Chopper command 6V Conversion

 

Here are full details for a 6V Conversion for those of you in the UK. US and other countries can follow these for guidance but part numbers will obviously not apply.

Chopper Command Police is available in the UK From Index Catalogue shop. Order number 436-299 19.99
The power supply I used is available from Argos Order Number 982-6838 9.99
2.5mm chassis socket with break contact from Maplin Electronics Supplies Order Number FT97 0.49

AC Chassis socket

1.   Remove batteries

2.   Dismantle Chopper Command Base Unit

3.   Drill Hole in REAR of Loose Cover to accommodate 2.5mm AC socket

4.   File away any excess and drill two smaller holes to accommodate the retaining screws for the socket. Bolt AC Socket in place see diagram below

Rear of my C.C. with AC socket attached.


Rear illustration of AC socket and locations of terminals

5.   Following the above diagram showing the rear connections of the AC Socket, disconnect Positive (Usually red) battery lead from the battery compartment. This lead must be lengthened in order to stretch round to the AC socket. Solder extra length of wire to end of positive lead and wrap connection in insulation tape. Connect other end of lead to Terminal 1 of jack socket

6.   Connect Terminal 2 of AC socket to positive terminal of battery compartment using a new piece of wire.

7.   Connect Terminal 3 of AC Socket to negative terminal of Battery compartment using a new BLACK wire.

8.   Fit batteries and check Chopper Command operates correctly.

9.   Fit jack plug of power supply into jack socket making sure power supply is NOT YET CONNECTED to the mains. Chopper Command should fail to operate. This is because inserting the jack plug bypasses the battery compartment.

10. Plug power supply to the mains and switch on. Make sure if it is a variable one that the power switch is set to 6.0 Volts. Chopper Command should function in correct manner. However due to overheating problems please continue to read this document.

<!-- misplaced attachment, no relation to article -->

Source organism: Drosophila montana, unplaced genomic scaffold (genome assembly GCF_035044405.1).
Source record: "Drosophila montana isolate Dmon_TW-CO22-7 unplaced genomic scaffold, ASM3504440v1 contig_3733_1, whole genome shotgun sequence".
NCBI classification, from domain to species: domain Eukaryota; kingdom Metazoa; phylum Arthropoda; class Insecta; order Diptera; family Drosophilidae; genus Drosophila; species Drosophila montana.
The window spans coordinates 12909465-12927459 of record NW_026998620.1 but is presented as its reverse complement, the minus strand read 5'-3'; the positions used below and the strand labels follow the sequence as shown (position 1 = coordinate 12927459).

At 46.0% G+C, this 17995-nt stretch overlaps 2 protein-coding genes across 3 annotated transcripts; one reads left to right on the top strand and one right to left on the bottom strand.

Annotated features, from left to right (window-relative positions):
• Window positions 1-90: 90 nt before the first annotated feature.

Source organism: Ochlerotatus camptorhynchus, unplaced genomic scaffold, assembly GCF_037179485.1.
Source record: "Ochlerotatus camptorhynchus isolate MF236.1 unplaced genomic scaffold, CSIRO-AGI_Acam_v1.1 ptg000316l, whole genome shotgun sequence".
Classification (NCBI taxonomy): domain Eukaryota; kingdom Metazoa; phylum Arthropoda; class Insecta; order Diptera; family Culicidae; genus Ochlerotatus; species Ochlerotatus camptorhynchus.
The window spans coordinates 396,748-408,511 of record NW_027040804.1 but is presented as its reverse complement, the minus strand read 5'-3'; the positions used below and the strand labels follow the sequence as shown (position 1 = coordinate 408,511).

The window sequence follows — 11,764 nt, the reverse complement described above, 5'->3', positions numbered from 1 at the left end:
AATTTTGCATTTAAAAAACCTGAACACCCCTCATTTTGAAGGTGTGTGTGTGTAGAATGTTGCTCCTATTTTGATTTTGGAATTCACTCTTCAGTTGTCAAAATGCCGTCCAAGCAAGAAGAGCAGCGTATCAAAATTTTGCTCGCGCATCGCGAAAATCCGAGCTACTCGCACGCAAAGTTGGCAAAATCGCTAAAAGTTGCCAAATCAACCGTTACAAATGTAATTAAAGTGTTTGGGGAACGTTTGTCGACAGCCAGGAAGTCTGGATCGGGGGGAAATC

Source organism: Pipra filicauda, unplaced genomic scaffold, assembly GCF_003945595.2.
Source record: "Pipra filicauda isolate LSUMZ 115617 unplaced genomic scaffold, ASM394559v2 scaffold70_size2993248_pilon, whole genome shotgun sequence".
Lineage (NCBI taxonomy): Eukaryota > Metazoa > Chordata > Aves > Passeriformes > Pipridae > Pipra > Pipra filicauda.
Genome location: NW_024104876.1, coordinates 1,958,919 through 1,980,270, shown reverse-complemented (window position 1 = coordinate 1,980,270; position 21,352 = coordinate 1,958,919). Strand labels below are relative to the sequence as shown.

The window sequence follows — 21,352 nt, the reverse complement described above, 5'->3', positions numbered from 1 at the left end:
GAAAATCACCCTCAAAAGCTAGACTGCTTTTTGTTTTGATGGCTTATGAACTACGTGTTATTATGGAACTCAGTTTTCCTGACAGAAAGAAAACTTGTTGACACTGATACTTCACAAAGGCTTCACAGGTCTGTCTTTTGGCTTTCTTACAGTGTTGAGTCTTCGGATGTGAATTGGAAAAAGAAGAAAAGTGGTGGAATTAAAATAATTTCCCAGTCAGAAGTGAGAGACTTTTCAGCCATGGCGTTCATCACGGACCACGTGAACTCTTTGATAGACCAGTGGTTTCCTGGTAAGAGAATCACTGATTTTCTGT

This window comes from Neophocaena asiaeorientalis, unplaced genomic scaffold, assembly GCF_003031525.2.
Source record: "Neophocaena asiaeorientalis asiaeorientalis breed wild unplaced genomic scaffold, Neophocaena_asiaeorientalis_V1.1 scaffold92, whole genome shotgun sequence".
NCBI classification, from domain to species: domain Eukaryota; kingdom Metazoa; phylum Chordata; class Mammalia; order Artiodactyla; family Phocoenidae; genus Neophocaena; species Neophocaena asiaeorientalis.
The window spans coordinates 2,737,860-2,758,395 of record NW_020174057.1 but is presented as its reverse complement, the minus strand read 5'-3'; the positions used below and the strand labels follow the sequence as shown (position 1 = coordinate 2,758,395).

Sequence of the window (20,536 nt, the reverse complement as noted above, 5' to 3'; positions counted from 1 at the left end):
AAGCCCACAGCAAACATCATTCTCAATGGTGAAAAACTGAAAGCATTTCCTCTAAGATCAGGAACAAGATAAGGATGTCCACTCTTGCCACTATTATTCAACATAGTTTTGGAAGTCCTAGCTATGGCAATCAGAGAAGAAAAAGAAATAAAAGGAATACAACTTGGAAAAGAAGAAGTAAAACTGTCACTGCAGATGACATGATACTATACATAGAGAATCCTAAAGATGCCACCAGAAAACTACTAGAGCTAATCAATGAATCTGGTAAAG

Wiring. Note: all new wires are RED/GREEN stripes.

The above arrangement disconnects the batteries (if fitted) when the power supply plug is pushed into the jack socket. This is in no way meant to be detrimental to the work already accomplished by other C.C. users  Whilst other instructions are probably not going to kill anyone it should be remembered that is not a good idea for an external power supply to be wired directly across an internal battery pack. Placing external power in parallel with dry cell batteries, however flat they may be is a potentially dangerous situation.

Unfortunately my images show that I used the same colour wire for ALL my connections. This was all I had in the house at the time plus I knew what I was doing. It’s still a bit naughty and when I get the time I’ll replace with the correct colour wires. I have subsequently made the same mods for two of my friends and used the correct colour wire for each connection. Once the wires have been soldered in place they can be routed round the side of the battery compartment to make things nice and neat before replacing the cover and screwing it shut.

Overheating

Having made my conversion and using a 6V 1200ma power supply for half an hour or so I noticed that part of the landing pad was getting hot. This seemed strange. The only components near there were for the sound effects and I had these switched off. I opened the access panel for the sound effects and found a small regulator. Whilst this had a small heat sink on it, it was not dissipating the heat fast enough.

Switching the Mains adapter down to the 4.5 V setting seemed to run the regulator at a cooler temperature without compromising the performance of the helicopter. Failing that a piece of aluminium could be fitted to the top of the regulator to increase the surface area of the existing heat sink allowing the heat to dissipate quicker. This could be scavenged from the lid of an old tin can and cut to shape with vents in it. Gaudy but effective!!!!!!

I guess that when a new set of D cells are put into a Chopper Command and it is switched on it is probably only pulling 6V for a short amount of time after that the battery power will fade off slowly until the battery becomes flat, making the average current over the life of a set batteries about 4 or 5 volts.

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Disclaimer
The instructions on this page are to be used as a guide.
Modifications to Chopper Command are done so at the owners risk. Myself or any of the people associated with this site cannot be held responsible if you use the toy or modify the toy in a manner that is not in accordance with the manufacturers instructions.

 

 

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